I'm your host Glen Stevens, neurologist/neuro-oncologist in Cleveland Clinic's Neurological Institute. I'm very pleased to be joined by Dr. Kasia Rothenberg. Dr. Rothenberg is a geriatric neuropsychiatrist in the Cleveland Clinic Neurological Institute's Lou Ruvo Center for Brain Health in Cleveland, Ohio. Kasia, welcome to Neuro Pathways.

Kasia Rothenberg, MD, PhD: Thank you very much. Thank you for having me.

Glen Stevens, DO, PhD: Tell us a little bit about yourself, how you came to Cleveland, those types of things.

Kasia Rothenberg, MD, PhD: Of course, its a long story, so I don't know if you have enough time. I'm European. Obviously, you can't tell probably by my accent. I'm Polish and I'm a cognitive neurologist from my previous life, from my education back there in Europe. I came to US in 2006. It was a project that we had with Case Western Reserve. To make a long story short, I met a very nice American engineer and after a couple of years I relocated to US. As you probably know, like any other international graduate, I had to start fresh, take all the exams and decided on a new, or second, residency program. This time I was looking at psychiatry as my future career. I think it was a good choice because from the beginning, I decided that I want to develop into more neuropsychiatry to combine those two types of training and it did happen.

I did a fellowship in geriatric psychiatry at Yale. I really wanted to stay there, although in 2015 when I was ready to start, in fact, working in the field, the Cleveland Clinic decided on establishing Center for Brain Health. Those days, Dr. Cummings was a director of a center whom I knew, and it seemed to be a really good fit for me. Since then, I'm here working for Center for Brain Health. What I do, it's probably as close as it gets to neuropsychiatry. I take care of people with Alzheimer's disease, Parkinsonisms, Lewy body. And since 2017, I joined the team, our movement disorders people at Center for Neurological Restoration to take care of Huntington's population.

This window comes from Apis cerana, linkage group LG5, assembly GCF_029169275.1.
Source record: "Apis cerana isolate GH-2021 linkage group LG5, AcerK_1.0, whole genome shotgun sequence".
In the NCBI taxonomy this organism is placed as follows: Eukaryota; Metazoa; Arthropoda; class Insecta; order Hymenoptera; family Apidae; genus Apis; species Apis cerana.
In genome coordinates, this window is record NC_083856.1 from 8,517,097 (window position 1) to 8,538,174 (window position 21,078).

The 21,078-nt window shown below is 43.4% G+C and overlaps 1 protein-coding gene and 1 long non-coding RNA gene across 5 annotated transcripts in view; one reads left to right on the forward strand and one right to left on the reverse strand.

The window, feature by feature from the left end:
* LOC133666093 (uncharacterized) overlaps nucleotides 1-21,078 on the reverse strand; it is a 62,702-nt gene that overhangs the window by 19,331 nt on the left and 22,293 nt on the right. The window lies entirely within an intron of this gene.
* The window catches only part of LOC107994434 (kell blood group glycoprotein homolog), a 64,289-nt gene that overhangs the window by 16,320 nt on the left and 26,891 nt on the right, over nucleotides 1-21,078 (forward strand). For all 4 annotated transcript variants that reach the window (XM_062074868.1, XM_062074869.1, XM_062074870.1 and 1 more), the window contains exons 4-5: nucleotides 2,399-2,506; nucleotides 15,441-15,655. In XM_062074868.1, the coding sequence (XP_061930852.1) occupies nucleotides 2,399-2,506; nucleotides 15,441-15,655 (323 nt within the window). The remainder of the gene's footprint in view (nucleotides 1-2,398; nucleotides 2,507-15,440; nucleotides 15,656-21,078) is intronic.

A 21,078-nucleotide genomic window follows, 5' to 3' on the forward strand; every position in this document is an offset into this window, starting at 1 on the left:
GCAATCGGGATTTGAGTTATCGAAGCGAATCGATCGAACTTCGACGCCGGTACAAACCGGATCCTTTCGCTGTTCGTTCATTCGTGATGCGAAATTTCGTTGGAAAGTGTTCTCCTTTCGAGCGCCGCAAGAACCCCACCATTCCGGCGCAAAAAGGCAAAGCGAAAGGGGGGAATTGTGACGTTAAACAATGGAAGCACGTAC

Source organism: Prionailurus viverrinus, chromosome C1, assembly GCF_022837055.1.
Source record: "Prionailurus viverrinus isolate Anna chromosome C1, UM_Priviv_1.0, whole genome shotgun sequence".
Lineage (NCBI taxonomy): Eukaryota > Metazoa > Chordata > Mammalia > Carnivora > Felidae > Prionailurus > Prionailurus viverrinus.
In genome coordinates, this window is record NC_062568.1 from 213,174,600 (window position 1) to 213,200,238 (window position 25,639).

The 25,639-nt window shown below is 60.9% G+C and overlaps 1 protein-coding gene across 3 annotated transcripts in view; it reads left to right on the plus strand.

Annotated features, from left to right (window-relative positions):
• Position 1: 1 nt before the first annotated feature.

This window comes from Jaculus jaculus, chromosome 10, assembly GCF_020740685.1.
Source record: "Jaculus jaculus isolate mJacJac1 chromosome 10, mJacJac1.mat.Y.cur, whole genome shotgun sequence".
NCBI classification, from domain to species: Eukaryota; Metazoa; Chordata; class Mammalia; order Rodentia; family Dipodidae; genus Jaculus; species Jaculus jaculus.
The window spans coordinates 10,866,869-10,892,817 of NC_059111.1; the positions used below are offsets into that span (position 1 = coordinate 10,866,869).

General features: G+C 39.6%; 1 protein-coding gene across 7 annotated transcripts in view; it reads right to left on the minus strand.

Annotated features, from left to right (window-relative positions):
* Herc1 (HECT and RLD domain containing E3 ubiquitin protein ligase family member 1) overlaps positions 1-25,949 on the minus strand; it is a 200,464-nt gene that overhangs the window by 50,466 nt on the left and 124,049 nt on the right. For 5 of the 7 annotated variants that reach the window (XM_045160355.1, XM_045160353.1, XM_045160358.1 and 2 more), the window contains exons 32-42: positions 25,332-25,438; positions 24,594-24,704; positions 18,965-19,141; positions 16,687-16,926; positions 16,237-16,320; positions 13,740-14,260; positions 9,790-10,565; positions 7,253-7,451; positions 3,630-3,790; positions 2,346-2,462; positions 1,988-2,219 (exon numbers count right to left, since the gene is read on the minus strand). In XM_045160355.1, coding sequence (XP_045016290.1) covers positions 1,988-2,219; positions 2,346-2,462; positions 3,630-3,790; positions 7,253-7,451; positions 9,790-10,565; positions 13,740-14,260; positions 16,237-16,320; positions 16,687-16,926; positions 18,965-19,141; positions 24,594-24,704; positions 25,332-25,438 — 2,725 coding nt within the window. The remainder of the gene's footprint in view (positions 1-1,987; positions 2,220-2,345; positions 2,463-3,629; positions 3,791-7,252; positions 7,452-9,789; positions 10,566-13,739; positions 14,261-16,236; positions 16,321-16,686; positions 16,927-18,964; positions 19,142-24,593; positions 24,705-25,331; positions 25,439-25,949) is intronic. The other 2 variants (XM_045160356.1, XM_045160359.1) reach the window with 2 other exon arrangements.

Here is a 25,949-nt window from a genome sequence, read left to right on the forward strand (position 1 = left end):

Glen Stevens, DO, PhD: Well, it sounds like Yale's loss is our gain, so we're happy.

Kasia Rothenberg, MD, PhD: Absolutely.

Glen Stevens, DO, PhD: We're happy.

Kasia Rothenberg, MD, PhD: They know it. They know.

Glen Stevens, DO, PhD: So, let's move forward and tell us a little bit first before we get into the neuropsychiatric specific aspects of it, just Huntington's disease in general so that our audience can understand the disorder a little better.

Kasia Rothenberg, MD, PhD: In fact, I have two stories for you. First very brief story takes us back to 1870s. Imagine young man with a brand-new degree, medical degree from Columbia is coming back to his family medical practice in Long Island. He's very bright, very observant, but he's particularly intrigued with one family. He notices that multiple people in this family, they present more or less in the early adulthood with some weird changing, increasing in severity movements. He knows that this type of a movement, it was a term already coined for this type of a movement, chorea, but he notices something more. He notices that this chorea is in fact hereditary, that multiple different generation, they present with the same thing. Of course, George Huntington did not have a good grasp of genetics because just to remind everyone, Mandel published his first "genetic paper" in 1866, so Huntington couldn't really a good understanding of genetics, but he knew it's hereditary.

And of course, immediately after publishing it in 1872, his publication was extremely thorough, so certain type of expressions. The terms that we use even nowadays come from this paper. And of course, he made a name for himself. Since then, this type of a hereditary type of chorea, it's called Huntington's chorea. And now let me fast forward a hundred years. Now we are in 1972, and there is this celebration of his paper and neurological conference. During this congress, people, neurologists from Venezuela, present a movie and a paper about multiple different small villages around the Lake Maracaibo in northern Venezuela where almost every household, every family has somebody with chorea form movements, Huntington's chorea, generations after generations after generation, after generation. Interestingly enough, there is one person who attends this congress, neuropsychologist, and this is a first link to neuropsychology and psychiatry in Huntington's.